Twice a month, a panel of dads discusses a topic of the moment. For today's conversation, they discuss Frank Bruni's recent New York Times column about parenting. Part one of the discussion is below; part two is here.
As someone who writes frequently about parenting, I'm accustomed to saying stupid things all the time. There's just something about being a parent that shifts you into that territory of thinking you know best when, really, you don't know anything at all. Maybe it's because, from the moment we become parents, we must attempt to speak with authority—arbitrary, undeserved authority—to the frail, gullible, resentful creatures who have the misfortune to be our children, and this causes us to believe we can pull the same trick on our slightly more grown-up peers. You know what? I might be saying something stupid right now (or maybe I'm just about to).
Recently, however, I learned that saying stupid things about parenting is not the sole province of those of us who are actual parents. Frank Bruni—whose food writing I still absolutely love and respect—wrotea memorably stupid opinion piece in the New York Times the other day, premised on the idea that, although he himself does not have children, his status as uncle to many nieces and nephews gives him special insight into the ways of modern child-rearing—"a valuable distance and objectivity."
This I actually have no quibble with. Having a child does not make you an expert on parenting. Raising a child for years—decades, even!—does not make you an expert on parenting. It is entirely possible that a non-parent could have sharp observations about child-rearing that many parents could truly learn from.
Alas, that is not the column Bruni wrote. Instead, over the course of 1,285 words, he rails at straw dads and straw moms, describing clichéd scenarios—a parent threatening "seven or eight" last chances, a discussion of child eating habits "within earshot of little Edwin or Edwina"—that, while certainly plausible, don't quite have the ring of truth. Not once does Bruni relate an actual scene he witnessed, with named (or even pseudonymic) participants. Perhaps he didn't want to offend the parents of his "11 actual nieces and nephews" by directly criticizing their behavior. If so, totally understandable! But then, why write the column at all? It's the equivalent of putting together a feature news story based entirely on anonymous sources interviewed solely by phone—surely something the newsman Bruni would never do.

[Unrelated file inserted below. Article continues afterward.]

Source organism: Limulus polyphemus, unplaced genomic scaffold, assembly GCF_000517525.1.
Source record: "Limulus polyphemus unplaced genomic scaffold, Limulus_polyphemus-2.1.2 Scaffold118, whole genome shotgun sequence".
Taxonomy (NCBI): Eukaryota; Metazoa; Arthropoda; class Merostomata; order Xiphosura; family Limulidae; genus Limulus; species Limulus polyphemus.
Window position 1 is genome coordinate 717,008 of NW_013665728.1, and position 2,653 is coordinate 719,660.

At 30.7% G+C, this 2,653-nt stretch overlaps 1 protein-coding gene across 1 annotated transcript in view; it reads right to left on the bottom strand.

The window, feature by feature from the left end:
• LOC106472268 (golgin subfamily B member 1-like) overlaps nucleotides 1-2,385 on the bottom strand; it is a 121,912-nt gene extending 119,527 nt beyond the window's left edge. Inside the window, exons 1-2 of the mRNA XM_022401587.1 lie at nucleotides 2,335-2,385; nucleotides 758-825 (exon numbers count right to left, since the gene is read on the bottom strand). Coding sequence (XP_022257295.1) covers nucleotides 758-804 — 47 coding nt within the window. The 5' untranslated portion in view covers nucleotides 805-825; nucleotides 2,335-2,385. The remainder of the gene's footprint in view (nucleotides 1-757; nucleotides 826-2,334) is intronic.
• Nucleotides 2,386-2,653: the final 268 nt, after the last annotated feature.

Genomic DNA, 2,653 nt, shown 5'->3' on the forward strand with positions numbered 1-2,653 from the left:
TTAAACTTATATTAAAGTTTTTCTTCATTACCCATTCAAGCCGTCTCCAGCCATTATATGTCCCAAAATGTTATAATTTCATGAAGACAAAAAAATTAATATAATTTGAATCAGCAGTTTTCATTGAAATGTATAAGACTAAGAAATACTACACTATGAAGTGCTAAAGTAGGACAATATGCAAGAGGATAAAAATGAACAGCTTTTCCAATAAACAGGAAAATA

Bruni's point, however, is that he's "confounded by the boundless fretting, as if ushering kids into adulthood were some newfangled sorcery dependent on a slew of child-rearing books and a bevy of child-rearing blogs." Why, he asks, do parents run themselves ragged trying to find and follow new philosophies when, in the end, nature will take its course and the kids will turn out as they will?
To answer that question, let me give you (and him, if he ever reads this) an actual story from my not-so-distant past. My daughter Sasha, now 4, was then 2, and one evening it came time to brush her teeth. Sasha, however, did not want her teeth brushed, and refused to open her mouth. The more I insisted, the more she refused, until at last I was yelling, and she was crying—with her mouth wide open. As the tears poured forth, I brushed her goddamn little teeth, and as I brushed I realized I had a solution: All I had to do, tomorrow night and the next night and every night after that, was make Sasha cry, and then I could brush her teeth unhindered.
This is the point at which I, like many parents, asked myself: Surely there's a better way? For the next 16-plus years, I'm going to be responsible for this fucking kid—in a way no aunt or uncle, actual or unofficial, ever will—and I'm going to have to make her cry so that her teeth won't fall out. What am I doing wrong? Who, if anyone, can help?
To Bruni, however, something else (and more clichéd) is at work here: "As the Me Generation spawned generations of mini-me's, our rigorous self-fascination expanded to include the whole brood and philosophies about its proper care and feeding."
This sounds nice (Me Generation + mini-mes = OMG!), and it hits all our contemporary cultural buttons, but it's also dead wrong, as Bruni would have known had he done, say, any research at all. In fact (okay, "as I understand it"), the American mode of parental fretting goes back not a generation but at least a century, to times when industrialization, the shift from rural life to urban life, and new waves of migration and immigration were upending traditional approaches to child-rearing. And into that void stepped doctors, psychologists, scientists, politicians, quacks, and writers, who offered advice of every stripe to worried moms and dads. Books such as Raising America: Experts, Parents, and a Century of Advice About Children and Anxious Parents: A History of Modern Childrearing in America go into this in depth.
Or at least I think they do. I haven't read either one, although I vaguely remember reading a long essay (maybe in The New Yorker?) that discussed them some years back. Like Bruni here, I'm being lazy, willing to stay superficial because, well, that way I can make the point I feel like making, rather than trying to address reality in all its long and confounding complexity.
Perhaps the most confounding thing about Bruni's article is that, in the end, he makes an absolutely valid point (and by "valid," I mean "a point I agree with"). Which is: You can't really do that much about how your kids will turn out, so "cut yourself some slack." Don't worry too much. Embrace your powerlessness. Skip the tooth-brushing for a night or two—those baby teeth are going to fall out anyway, right?
Or, in the words of a sage who makes both Bruni and myself look like the idiots we are: "It just doesn't matter." Now there's a parenting philosophy I can really get behind.